National Labor Relations Board Update
The NLRB finished 2011 preparing to operate as a two-person board with the departure of board member Craig Becker, whose recess appointment expired on January 3, 2012. Because the Senate had not approved President Obama’s nominations to the board, and Senate Republicans threatened to hold pro forma session throughout the Christmas holiday break, it appeared that the board would be reduced to two commissioners for the duration of 2012.
Obama Makes Recess Appointments to Fill the Board
However, on January 4, 2012, President Obama made three recess appointments to the NLRB. These appointments are subject to legal challenge, primarily on the basis that U.S. Senate Republican leaders held pro forma sessions of the legislature during the holiday recess specifically to prevent the President from making recess appointments. Appointed to the board were Sharon Block, Terence Flynn, and Richard Griffin. They join current members Brian Hayes and Mark Pearce to form the five person, majority Democratic (3-2) board.
Prior to the appointments, the board acted on the following major issues:
The NLRA Rights Posting Requirement
On December 23, 2011, the National Labor Relations Board (NLRB) further postponed the implementation of its new employee rights posting requirement. The posting rule requires employers to post a notice, which in addition to unionized employers, reaches most non-unionized employers as well.
Employers should be aware that the NLRB considers failure to post the notice to be an unfair labor practice (ULP). According to the NLRB, failing to post the notice interferes with employees’ rights to engage in concerted activity under sections 7 and 8(a)(1) of the Act. 29 U.S.C. §§ 157-158. The NLRB expects most failures to post will be due to the employer’s unawareness of the rule, and that charges will usually be dropped upon compliance. Any failure to meet the posting requirements may still allow the NLRB to extend the six-month statute of limitations for employees to file other kinds of ULP charges, unless the employee otherwise knew about his or her rights.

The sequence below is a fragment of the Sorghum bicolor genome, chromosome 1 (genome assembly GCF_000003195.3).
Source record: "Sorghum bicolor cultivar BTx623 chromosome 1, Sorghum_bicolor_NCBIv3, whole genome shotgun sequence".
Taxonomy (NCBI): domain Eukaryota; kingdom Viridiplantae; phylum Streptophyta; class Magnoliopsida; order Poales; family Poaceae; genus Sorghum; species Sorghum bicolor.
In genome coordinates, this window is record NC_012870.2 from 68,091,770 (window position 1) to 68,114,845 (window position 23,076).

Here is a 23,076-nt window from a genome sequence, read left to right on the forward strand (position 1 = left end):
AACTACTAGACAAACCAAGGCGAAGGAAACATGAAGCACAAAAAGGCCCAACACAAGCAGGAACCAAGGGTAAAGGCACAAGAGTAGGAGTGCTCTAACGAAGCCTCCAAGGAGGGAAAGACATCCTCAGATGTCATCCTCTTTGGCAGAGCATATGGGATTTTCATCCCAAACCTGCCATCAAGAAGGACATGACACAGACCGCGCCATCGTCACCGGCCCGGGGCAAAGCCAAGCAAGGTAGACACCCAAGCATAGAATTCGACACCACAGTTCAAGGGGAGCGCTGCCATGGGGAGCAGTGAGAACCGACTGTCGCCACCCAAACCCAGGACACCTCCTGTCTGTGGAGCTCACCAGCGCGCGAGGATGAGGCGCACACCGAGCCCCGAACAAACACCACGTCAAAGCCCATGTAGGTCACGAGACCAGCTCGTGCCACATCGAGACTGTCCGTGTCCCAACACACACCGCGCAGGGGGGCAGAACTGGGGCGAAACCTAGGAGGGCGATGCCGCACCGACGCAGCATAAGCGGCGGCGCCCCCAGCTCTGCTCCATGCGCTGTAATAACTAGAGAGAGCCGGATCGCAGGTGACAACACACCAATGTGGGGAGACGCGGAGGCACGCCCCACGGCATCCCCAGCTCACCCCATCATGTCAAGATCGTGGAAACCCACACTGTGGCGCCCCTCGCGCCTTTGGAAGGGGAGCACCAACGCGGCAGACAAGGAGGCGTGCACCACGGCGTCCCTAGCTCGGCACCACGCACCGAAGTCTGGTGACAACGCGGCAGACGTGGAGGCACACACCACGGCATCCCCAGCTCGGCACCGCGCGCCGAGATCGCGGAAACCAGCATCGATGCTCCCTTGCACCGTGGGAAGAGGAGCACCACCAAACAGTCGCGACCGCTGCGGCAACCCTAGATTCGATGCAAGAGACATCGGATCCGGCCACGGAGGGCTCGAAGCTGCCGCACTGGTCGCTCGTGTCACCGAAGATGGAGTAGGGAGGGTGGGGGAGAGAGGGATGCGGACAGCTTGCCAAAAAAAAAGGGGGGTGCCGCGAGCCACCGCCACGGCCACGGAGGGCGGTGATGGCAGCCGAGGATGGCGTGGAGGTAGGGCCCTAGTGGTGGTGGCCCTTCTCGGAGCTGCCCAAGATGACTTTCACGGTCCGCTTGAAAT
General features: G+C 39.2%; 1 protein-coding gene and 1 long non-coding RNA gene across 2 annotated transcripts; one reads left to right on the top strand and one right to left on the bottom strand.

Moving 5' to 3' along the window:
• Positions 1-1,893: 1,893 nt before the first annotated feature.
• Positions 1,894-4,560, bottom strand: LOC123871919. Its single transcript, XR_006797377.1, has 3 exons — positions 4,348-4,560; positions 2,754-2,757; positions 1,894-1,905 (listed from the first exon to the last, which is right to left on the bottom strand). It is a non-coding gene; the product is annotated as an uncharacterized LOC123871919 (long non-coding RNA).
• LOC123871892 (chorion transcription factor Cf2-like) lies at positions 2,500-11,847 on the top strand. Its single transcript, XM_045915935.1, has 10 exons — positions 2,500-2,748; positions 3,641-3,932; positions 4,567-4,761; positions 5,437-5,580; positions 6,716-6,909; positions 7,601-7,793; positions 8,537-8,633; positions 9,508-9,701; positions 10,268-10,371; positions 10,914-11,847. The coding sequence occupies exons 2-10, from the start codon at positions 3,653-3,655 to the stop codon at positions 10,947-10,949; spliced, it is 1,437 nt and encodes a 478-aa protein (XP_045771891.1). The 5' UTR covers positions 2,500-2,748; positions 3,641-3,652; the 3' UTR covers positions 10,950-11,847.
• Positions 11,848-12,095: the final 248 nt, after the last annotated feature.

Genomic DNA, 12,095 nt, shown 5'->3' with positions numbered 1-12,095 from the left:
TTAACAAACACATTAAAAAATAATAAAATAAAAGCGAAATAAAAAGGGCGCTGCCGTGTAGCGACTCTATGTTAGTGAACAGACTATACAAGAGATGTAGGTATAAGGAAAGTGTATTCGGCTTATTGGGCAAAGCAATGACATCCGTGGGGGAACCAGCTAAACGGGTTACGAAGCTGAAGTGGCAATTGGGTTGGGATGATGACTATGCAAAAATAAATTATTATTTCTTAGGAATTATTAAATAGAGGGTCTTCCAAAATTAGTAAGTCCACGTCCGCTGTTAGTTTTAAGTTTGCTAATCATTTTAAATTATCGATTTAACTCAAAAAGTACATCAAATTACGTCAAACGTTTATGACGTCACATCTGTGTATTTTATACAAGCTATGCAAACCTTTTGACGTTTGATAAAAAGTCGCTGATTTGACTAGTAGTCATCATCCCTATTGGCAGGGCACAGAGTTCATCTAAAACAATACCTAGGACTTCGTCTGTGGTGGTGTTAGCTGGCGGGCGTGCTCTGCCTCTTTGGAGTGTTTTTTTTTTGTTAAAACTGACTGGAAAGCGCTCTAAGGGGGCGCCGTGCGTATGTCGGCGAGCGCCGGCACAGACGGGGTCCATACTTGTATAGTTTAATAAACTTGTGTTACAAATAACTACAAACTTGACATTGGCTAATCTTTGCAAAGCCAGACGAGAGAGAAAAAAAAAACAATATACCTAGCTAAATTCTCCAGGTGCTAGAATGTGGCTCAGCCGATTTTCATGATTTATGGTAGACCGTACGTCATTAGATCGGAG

The decision to postpone the implementation date was made after oral argument on December 19 in consolidated lawsuits brought by the National Association of Manufacturers and National Federation of Independent Businesses, among other groups opposing the posting requirement. U.S. District Court Judge Amy Berman Jackson asserted that the previous January 31 deadline did not provide her enough time to thoroughly review the arguments and specifically requested that the NLRB postpone the implementation date. The new effective date of the posting requirement is April 30, 2012.
Election Rule Changes
On December 22, 2011, the NLRB issued final rules designed to reduce delays and litigation relating to representation elections. The rules will become effective April 30, 2012. The changes include seven primary amendments to the election rules. They include:
1. Amending board regulations to state that the purpose of pre- election hearings described in Section 9(c) of the National Labor Relations Act is to determine whether a question concerning union representation exists that should be resolved in a secret ballot election .
2. Giving NLRB hearing officers authority to limit the presentation of evidence in such a hearing to genuine issues of fact material to the existence of a question concerning representation.
3. Providing for post-hearing briefs with the permission of a hearing officer, rather than as a matter of right.
4. Amending Section 102.67 and Section 102.69 of the board's rules to eliminate a party’s right to seek board review of regional directors' pre- election rulings while allowing a party to seek post- election review of such rulings.
6. Amending Section 102.65 of the board's rules to provide that requests for special permission to appeal a regional director's pre- election ruling will be granted only in extraordinary circumstances.
Impact on Automotive Companies
While all three of these issues are being challenged in the courts, they significantly impact the landscape of federal labor law. The recess appointments will keep the board functioning and able to issue decisions throughout 2012, which it would not have been able to do without the appointments. The NLRB rights posting will require employers, union and non-union alike, to display the posting or risk being charged with an unfair labor practice and/or extending the statute of limitations for unfair labor practice charges. Finally, the election rule changes will require employers to maintain a higher level of vigilance and to react to a union election petition in a very tight time frame. The election changes also provide fewer avenues to challenge election petitions, so employers will need to be prepared to present a quick, coordinated response to union organizing campaigns.
Miller Canfield will continue to update these and other board actions as they and the legal challenges play out.
Charles T. Oxender